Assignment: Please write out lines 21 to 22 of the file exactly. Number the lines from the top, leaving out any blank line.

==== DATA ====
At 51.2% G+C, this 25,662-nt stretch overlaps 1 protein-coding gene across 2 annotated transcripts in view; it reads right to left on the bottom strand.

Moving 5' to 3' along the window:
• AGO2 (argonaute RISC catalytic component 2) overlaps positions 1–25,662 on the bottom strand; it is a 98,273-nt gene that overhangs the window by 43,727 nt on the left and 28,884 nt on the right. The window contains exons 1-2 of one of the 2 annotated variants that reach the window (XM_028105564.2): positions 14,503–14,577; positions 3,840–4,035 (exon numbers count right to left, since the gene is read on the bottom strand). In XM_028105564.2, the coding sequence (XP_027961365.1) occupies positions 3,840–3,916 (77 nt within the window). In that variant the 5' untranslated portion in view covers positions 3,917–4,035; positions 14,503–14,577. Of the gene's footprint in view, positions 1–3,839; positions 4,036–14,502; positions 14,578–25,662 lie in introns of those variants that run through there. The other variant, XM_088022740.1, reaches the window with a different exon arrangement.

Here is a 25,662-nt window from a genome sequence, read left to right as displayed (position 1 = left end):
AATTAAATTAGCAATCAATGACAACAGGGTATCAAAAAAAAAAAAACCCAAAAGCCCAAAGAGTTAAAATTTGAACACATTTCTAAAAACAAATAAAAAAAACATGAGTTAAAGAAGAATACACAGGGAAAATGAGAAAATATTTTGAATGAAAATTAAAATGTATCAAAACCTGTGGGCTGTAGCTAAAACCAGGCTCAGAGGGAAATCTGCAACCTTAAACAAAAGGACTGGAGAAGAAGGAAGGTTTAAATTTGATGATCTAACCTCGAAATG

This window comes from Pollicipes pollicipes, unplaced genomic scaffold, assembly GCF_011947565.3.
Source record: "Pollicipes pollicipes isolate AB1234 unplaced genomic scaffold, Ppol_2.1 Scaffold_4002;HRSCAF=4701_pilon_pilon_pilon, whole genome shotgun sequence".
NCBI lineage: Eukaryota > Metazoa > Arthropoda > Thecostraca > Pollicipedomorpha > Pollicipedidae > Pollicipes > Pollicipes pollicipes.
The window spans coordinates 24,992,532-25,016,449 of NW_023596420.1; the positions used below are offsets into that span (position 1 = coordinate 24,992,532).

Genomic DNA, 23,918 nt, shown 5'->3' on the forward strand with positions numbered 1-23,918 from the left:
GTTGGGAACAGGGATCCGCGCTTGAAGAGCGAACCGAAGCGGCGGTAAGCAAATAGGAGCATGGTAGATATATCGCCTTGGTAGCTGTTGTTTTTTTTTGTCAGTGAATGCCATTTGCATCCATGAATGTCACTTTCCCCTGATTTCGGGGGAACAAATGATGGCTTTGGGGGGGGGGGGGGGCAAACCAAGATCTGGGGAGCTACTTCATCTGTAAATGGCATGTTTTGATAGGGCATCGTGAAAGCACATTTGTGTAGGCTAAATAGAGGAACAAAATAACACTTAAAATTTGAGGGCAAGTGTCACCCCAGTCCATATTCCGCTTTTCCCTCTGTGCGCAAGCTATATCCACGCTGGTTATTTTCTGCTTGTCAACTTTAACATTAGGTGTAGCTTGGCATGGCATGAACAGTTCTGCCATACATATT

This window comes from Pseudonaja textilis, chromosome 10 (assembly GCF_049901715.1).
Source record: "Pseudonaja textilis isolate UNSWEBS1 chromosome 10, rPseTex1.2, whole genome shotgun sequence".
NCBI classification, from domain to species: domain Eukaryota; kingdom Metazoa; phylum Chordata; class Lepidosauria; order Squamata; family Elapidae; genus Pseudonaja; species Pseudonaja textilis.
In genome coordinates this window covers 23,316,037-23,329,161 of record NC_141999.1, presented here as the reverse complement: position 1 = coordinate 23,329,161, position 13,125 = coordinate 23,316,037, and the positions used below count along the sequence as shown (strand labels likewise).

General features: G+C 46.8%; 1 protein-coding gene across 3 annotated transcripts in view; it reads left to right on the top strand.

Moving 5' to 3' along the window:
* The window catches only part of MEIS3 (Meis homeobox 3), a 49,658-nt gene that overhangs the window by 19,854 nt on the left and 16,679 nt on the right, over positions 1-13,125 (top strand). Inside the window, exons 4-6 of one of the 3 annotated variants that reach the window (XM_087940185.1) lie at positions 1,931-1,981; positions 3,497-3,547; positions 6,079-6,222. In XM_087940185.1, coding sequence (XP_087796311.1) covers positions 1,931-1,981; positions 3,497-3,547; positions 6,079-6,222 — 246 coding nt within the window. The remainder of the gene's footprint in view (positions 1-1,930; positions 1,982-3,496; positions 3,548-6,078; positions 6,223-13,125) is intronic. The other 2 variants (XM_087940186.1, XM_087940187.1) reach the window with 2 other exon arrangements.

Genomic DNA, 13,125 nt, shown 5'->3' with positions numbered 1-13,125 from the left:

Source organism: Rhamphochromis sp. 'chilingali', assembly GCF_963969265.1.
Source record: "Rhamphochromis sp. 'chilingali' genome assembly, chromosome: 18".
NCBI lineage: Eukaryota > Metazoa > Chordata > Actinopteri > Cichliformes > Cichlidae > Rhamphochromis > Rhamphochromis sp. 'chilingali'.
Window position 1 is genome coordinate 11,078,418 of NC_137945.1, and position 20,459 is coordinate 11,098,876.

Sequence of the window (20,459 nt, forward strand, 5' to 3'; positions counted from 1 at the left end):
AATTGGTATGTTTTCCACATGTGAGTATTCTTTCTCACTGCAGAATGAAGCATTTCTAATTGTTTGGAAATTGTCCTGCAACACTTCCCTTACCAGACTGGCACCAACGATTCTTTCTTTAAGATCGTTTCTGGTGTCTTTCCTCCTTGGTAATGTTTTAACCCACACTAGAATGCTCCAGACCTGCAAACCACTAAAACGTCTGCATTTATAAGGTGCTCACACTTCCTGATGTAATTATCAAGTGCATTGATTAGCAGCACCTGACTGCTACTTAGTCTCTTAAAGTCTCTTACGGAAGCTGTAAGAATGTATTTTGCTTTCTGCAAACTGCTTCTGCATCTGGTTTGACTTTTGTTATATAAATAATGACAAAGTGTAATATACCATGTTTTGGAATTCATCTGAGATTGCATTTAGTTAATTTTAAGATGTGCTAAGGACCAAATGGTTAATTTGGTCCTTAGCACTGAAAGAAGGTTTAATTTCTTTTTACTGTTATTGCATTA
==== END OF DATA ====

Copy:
Source record: "Rhamphochromis sp. 'chilingali' genome assembly, chromosome: 18".
NCBI lineage: Eukaryota > Metazoa > Chordata > Actinopteri > Cichliformes > Cichlidae > Rhamphochromis > Rhamphochromis sp. 'chilingali'.